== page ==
A much more sophisticated method to determine the selling price of a business is the discounted cash flow methodology. Essentially, the concept is to forecast the cash flow that the business will generate into the future and then discount the stream of future cash flow that has been estimated back to the present by applying a cost of capital. Confused yet?

The principle is that a business is worth the “present value” of the future earnings it will generate, adjusted for time (a dollar earned in the future is worth less than having a dollar now). So, when a business buyer buys a business, they are really buying a stream of future cash flow. The earnings that the business will generate in the distant future are worth less than the earnings it will generate in the near future, so time-based adjustments need to be calculated.

Please bear in mind that this methodology is generally not used for small businesses. If you’re selling a business that’s mid-sized or more complicated, you may encounter this methodology.

Asset-Based Business Valuation

Please use extreme caution if you want to value your business based on the value of the physical or tangible assets. Often, business sellers believe that the only way to value their business is by adding up the market worth of their physical goods. This could lead to a costly underestimation of the business’s value. This approach doesn’t factor in the intangible value that is inherent in the business (example: goodwill).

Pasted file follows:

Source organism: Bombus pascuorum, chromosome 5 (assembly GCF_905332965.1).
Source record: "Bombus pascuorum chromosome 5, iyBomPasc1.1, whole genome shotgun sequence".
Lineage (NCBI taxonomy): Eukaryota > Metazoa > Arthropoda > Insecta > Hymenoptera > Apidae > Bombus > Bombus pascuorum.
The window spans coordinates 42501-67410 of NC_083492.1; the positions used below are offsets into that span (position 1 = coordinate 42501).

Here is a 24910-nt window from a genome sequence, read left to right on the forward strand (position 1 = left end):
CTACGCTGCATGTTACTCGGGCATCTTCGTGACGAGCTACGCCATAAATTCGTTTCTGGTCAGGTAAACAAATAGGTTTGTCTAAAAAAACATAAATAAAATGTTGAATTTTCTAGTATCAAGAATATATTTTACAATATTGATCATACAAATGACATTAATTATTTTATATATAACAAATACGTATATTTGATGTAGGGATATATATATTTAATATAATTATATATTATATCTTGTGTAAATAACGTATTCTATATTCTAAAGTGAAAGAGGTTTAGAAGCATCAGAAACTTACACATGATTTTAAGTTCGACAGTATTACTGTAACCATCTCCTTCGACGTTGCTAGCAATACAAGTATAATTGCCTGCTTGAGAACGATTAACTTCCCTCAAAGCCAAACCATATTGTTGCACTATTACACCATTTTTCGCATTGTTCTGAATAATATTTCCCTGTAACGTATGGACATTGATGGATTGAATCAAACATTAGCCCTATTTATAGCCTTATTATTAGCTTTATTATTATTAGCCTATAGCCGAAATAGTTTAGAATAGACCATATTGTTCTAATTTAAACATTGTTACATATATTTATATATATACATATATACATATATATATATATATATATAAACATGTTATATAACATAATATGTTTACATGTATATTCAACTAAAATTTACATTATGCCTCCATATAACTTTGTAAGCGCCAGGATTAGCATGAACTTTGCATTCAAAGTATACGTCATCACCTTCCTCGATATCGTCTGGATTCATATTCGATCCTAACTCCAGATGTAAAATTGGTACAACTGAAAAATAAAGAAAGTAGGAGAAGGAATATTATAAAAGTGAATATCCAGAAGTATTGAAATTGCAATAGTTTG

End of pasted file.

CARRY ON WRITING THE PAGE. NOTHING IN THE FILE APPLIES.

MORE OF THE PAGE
For instance, suppose an owner of a very profitable service-based company with very few “hard assets” was selling, and they decided to value the company based on the market value of these hard assets. The owner would be grossly underestimating the business’s true value by neglecting to consider the company’s goodwill and any other intangible assets.

If you’re selling a business and want to base its value based on the tangible assets, please use caution and consult with a reputable business broker or business appraiser.

Sometimes emotions can work against you

Many times business owners get emotionally attached to their companies, especially those that have built their businesses from scratch and have personally invested years of hard work. Selling a business is more than just a business transaction. Emotions must be acknowledged — and managed.

Often, these owners may think their business is worth far more than it really is (which is understandable and natural). Emotions can, however, get in the way of prudent business decisions, so please take care to not make selling decisions (or pricing decisions) based on an unsupportable value.

Please bear in mind, there are many other detailed issues surrounding a business valuation that must be considered. These can impact the methodology used when selling a business (for instance, an asset sale versus a share sale). This article is a general overview of the process and a brief summary of a couple of methods used. If you decide to sell your business, please consult with a professional about determining a fair market price for your company.

Disclaimer: The content on this page is for informational purposes only, and does not constitute legal, tax, or accounting advice. If you have specific questions about any of these topics, seek the counsel of a licensed professional.

Steve Skrlac is a professional focused in the field of business brokerage.  Steve serves the market from Toronto (GTA) to Hamilton, Ontario, including most of the “Golden Horseshoe.”